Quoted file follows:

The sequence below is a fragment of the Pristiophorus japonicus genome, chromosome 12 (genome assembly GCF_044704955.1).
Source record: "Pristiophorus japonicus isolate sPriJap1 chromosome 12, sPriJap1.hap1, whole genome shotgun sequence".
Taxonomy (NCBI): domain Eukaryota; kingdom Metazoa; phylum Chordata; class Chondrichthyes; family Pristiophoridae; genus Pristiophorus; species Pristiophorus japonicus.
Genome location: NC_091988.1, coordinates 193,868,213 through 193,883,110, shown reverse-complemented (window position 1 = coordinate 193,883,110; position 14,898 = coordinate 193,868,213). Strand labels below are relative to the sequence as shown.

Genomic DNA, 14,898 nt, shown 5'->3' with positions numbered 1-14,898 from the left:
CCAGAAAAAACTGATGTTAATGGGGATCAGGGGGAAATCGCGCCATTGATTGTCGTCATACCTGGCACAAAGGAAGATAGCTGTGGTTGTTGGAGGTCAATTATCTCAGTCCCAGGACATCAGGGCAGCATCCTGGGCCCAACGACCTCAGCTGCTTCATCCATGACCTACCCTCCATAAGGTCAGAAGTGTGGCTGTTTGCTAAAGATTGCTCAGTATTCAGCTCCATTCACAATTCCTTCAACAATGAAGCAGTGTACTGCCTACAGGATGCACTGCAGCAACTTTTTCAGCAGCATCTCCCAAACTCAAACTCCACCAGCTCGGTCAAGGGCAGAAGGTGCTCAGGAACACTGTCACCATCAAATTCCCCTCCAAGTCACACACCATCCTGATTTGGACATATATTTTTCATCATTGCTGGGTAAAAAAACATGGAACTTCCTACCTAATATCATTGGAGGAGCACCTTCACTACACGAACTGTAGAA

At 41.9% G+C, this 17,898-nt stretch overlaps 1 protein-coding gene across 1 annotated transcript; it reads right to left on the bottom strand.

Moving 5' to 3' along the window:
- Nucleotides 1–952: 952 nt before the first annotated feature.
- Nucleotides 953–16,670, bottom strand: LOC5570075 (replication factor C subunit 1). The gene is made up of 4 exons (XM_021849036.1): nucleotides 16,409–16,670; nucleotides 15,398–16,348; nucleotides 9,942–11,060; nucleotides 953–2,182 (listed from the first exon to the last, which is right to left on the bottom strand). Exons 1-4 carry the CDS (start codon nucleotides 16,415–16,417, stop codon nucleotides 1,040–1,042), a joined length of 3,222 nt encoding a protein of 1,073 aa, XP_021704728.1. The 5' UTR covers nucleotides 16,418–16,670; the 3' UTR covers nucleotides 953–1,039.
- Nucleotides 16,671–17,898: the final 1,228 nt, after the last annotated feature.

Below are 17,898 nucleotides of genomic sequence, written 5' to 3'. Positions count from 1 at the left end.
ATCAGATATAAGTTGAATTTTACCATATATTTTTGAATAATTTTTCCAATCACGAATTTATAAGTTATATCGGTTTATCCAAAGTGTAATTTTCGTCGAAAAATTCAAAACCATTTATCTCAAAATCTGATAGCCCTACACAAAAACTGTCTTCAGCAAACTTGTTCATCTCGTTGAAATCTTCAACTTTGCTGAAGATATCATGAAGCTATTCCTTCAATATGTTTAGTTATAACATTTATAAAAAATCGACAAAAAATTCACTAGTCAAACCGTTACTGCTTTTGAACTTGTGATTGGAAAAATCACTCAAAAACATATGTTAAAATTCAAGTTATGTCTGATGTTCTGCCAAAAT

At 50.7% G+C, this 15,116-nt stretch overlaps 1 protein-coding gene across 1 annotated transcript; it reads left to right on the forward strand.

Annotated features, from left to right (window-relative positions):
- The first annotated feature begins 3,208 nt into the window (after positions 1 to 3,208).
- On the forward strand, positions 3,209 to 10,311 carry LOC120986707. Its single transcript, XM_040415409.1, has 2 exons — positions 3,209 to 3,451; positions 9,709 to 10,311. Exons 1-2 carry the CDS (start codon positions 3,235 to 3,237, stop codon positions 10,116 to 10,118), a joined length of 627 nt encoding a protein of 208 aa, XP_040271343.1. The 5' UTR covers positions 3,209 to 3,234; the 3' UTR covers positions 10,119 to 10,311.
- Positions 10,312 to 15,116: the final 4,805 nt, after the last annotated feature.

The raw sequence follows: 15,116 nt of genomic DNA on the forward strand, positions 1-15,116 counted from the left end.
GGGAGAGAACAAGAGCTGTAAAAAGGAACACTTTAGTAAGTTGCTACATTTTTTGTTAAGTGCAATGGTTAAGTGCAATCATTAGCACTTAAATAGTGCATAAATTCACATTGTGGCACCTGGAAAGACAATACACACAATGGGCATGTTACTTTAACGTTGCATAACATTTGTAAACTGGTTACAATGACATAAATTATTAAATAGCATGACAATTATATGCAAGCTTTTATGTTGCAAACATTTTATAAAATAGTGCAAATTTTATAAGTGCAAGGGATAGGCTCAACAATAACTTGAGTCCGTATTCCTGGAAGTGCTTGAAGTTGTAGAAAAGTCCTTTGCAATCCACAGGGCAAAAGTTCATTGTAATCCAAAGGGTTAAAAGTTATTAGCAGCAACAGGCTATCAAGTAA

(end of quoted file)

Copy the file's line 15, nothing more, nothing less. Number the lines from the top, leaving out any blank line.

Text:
Annotated features, from left to right (window-relative positions):